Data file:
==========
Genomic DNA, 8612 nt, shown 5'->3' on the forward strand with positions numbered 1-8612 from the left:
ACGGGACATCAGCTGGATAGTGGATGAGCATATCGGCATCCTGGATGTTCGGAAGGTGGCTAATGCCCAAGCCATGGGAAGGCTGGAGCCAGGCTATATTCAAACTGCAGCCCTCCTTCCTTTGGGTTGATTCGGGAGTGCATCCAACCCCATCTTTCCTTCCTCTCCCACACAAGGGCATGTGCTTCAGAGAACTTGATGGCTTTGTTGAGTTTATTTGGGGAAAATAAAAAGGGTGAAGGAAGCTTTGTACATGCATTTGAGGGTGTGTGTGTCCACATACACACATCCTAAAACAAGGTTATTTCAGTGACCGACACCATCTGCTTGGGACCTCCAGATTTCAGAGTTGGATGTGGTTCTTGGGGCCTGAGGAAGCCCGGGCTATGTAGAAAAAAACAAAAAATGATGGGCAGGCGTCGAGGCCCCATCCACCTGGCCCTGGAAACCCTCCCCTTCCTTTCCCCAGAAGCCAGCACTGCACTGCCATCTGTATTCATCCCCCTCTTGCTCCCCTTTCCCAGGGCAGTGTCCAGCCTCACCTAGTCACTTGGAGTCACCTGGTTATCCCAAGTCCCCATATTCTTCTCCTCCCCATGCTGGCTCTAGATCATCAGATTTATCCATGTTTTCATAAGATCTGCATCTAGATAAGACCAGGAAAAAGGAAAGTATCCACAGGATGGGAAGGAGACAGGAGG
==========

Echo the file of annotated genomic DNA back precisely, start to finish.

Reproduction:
Genomic DNA, 8612 nt, shown 5'->3' on the forward strand with positions numbered 1-8612 from the left:
ACGGGACATCAGCTGGATAGTGGATGAGCATATCGGCATCCTGGATGTTCGGAAGGTGGCTAATGCCCAAGCCATGGGAAGGCTGGAGCCAGGCTATATTCAAACTGCAGCCCTCCTTCCTTTGGGTTGATTCGGGAGTGCATCCAACCCCATCTTTCCTTCCTCTCCCACACAAGGGCATGTGCTTCAGAGAACTTGATGGCTTTGTTGAGTTTATTTGGGGAAAATAAAAAGGGTGAAGGAAGCTTTGTACATGCATTTGAGGGTGTGTGTGTCCACATACACACATCCTAAAACAAGGTTATTTCAGTGACCGACACCATCTGCTTGGGACCTCCAGATTTCAGAGTTGGATGTGGTTCTTGGGGCCTGAGGAAGCCCGGGCTATGTAGAAAAAAACAAAAAATGATGGGCAGGCGTCGAGGCCCCATCCACCTGGCCCTGGAAACCCTCCCCTTCCTTTCCCCAGAAGCCAGCACTGCACTGCCATCTGTATTCATCCCCCTCTTGCTCCCCTTTCCCAGGGCAGTGTCCAGCCTCACCTAGTCACTTGGAGTCACCTGGTTATCCCAAGTCCCCATATTCTTCTCCTCCCCATGCTGGCTCTAGATCATCAGATTTATCCATGTTTTCATAAGATCTGCATCTAGATAAGACCAGGAAAAAGGAAAGTATCCACAGGATGGGAAGGAGACAGGAGG